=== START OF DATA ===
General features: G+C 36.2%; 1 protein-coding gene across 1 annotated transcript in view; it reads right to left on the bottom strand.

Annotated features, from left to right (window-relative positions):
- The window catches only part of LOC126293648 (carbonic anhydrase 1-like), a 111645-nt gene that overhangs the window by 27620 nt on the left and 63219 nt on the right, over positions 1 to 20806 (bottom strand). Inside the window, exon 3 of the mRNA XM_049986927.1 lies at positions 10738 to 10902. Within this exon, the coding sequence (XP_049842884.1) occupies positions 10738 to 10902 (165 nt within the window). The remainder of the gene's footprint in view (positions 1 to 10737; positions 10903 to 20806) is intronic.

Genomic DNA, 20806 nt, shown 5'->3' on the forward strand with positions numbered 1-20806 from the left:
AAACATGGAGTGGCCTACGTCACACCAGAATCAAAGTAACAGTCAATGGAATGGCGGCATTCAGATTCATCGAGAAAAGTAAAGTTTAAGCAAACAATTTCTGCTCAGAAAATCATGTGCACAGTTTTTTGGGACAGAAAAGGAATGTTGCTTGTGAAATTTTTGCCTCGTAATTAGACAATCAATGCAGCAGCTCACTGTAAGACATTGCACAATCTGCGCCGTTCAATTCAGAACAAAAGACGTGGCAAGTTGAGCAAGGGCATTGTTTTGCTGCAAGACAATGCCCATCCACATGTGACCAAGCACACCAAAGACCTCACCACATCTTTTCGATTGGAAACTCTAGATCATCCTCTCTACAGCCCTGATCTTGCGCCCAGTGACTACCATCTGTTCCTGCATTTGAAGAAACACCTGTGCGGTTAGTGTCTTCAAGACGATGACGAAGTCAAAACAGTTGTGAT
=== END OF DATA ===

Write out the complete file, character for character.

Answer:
General features: G+C 36.2%; 1 protein-coding gene across 1 annotated transcript in view; it reads right to left on the bottom strand.

Annotated features, from left to right (window-relative positions):
- The window catches only part of LOC126293648 (carbonic anhydrase 1-like), a 111645-nt gene that overhangs the window by 27620 nt on the left and 63219 nt on the right, over positions 1 to 20806 (bottom strand). Inside the window, exon 3 of the mRNA XM_049986927.1 lies at positions 10738 to 10902. Within this exon, the coding sequence (XP_049842884.1) occupies positions 10738 to 10902 (165 nt within the window). The remainder of the gene's footprint in view (positions 1 to 10737; positions 10903 to 20806) is intronic.

Genomic DNA, 20806 nt, shown 5'->3' on the forward strand with positions numbered 1-20806 from the left:
AAACATGGAGTGGCCTACGTCACACCAGAATCAAAGTAACAGTCAATGGAATGGCGGCATTCAGATTCATCGAGAAAAGTAAAGTTTAAGCAAACAATTTCTGCTCAGAAAATCATGTGCACAGTTTTTTGGGACAGAAAAGGAATGTTGCTTGTGAAATTTTTGCCTCGTAATTAGACAATCAATGCAGCAGCTCACTGTAAGACATTGCACAATCTGCGCCGTTCAATTCAGAACAAAAGACGTGGCAAGTTGAGCAAGGGCATTGTTTTGCTGCAAGACAATGCCCATCCACATGTGACCAAGCACACCAAAGACCTCACCACATCTTTTCGATTGGAAACTCTAGATCATCCTCTCTACAGCCCTGATCTTGCGCCCAGTGACTACCATCTGTTCCTGCATTTGAAGAAACACCTGTGCGGTTAGTGTCTTCAAGACGATGACGAAGTCAAAACAGTTGTGAT